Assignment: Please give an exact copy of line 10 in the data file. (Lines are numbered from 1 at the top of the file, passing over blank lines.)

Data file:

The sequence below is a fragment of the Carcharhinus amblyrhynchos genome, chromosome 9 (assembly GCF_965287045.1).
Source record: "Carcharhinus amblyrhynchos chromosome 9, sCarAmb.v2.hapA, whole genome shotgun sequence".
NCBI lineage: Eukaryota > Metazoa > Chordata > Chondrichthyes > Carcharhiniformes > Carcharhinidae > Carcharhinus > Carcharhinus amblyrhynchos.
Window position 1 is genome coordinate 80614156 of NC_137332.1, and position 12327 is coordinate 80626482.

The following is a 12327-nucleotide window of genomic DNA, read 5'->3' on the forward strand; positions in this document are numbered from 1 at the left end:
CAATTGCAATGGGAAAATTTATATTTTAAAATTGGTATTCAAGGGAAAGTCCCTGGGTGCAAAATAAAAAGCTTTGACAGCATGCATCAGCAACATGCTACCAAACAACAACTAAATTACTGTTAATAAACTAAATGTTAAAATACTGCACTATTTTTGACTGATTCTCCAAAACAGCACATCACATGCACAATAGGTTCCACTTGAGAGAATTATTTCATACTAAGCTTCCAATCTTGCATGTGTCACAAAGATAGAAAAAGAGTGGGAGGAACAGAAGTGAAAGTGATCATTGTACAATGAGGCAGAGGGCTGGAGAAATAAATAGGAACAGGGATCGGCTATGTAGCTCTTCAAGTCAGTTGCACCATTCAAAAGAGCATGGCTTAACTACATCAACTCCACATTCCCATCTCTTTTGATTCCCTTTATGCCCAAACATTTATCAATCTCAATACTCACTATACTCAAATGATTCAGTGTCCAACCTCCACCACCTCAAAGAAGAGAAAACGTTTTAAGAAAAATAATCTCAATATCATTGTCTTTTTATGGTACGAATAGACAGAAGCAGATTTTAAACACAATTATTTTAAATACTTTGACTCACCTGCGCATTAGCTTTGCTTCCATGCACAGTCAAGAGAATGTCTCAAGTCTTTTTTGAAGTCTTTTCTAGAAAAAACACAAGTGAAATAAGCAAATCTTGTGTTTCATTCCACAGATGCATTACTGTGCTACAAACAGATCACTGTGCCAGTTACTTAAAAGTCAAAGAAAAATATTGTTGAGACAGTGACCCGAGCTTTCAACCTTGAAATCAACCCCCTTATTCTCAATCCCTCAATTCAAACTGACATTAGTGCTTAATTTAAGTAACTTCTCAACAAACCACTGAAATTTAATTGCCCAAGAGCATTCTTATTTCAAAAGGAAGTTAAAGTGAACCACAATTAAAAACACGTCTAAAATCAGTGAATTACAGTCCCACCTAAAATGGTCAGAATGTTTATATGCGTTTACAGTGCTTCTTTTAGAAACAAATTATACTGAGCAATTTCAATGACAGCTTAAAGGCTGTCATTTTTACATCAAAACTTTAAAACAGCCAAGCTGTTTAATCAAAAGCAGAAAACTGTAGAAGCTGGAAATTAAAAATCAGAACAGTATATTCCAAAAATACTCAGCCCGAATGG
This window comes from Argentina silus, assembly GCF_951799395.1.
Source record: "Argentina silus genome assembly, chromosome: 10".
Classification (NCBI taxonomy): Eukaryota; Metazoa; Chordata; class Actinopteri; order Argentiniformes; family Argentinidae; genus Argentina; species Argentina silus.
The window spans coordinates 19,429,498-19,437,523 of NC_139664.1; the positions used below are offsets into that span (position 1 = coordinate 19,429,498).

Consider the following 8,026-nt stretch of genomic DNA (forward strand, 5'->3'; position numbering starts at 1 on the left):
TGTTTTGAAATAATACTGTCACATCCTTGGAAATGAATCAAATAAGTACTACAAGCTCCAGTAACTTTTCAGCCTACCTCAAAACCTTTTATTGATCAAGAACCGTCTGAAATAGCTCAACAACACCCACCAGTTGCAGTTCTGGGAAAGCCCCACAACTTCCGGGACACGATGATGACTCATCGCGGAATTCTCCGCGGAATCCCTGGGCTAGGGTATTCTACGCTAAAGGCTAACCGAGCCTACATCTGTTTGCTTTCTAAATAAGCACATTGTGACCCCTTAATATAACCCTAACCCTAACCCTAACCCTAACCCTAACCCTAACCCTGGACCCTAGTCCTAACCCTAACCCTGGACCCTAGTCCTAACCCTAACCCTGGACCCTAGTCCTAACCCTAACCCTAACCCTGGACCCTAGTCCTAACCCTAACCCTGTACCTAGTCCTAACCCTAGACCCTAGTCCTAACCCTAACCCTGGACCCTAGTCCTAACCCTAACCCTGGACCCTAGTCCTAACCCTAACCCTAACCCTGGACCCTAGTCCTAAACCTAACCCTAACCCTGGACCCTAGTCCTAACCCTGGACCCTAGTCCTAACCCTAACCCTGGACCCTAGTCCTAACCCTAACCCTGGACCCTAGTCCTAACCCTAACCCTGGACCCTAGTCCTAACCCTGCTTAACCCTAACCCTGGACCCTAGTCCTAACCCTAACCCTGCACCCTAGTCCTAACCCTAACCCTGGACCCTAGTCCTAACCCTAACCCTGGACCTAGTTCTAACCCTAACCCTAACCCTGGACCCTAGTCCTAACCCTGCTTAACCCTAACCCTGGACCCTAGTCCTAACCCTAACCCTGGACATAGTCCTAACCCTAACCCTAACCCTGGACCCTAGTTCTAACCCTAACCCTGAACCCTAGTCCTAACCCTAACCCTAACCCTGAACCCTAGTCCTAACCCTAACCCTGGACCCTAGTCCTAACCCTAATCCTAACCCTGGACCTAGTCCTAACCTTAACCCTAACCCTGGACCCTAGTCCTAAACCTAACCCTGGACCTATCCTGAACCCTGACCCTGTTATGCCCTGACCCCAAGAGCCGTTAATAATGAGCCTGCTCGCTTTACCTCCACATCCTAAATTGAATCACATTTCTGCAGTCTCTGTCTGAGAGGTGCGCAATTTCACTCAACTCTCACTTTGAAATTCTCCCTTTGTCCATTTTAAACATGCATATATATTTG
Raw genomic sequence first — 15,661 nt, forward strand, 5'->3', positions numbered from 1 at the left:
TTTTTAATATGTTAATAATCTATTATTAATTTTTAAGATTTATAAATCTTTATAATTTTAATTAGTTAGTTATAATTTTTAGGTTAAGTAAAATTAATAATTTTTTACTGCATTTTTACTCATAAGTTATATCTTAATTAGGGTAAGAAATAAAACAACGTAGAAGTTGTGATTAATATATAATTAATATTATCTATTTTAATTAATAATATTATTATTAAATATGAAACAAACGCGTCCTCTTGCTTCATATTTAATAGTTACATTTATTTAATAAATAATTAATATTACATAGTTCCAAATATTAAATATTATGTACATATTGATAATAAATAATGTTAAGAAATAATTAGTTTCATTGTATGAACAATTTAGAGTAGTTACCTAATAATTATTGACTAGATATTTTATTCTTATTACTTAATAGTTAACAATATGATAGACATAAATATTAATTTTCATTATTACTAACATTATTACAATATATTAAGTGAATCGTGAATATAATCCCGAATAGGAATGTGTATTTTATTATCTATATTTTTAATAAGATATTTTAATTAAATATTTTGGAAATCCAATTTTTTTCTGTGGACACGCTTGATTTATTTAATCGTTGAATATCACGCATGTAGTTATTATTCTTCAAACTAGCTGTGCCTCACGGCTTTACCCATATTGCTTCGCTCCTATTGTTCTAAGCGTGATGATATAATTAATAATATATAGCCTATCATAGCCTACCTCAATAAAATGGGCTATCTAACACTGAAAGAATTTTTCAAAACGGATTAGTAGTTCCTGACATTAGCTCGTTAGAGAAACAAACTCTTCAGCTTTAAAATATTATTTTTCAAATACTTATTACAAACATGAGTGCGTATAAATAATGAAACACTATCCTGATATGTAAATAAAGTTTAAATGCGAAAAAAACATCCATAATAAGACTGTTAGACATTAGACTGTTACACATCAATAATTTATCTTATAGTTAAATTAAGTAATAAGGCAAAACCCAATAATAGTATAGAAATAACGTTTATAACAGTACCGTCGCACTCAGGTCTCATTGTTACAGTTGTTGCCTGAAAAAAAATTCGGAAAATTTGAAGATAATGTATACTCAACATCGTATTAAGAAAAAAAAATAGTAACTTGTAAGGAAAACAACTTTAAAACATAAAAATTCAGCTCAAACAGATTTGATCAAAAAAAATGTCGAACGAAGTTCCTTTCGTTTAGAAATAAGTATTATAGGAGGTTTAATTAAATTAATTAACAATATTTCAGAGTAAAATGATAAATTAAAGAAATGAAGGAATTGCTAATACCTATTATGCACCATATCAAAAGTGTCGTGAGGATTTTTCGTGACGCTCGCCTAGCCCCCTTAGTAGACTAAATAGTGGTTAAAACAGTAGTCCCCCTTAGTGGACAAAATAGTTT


The window spans coordinates 19,429,498-19,437,523 of NC_139664.1; the positions used below are offsets into that span (position 1 = coordinate 19,429,498).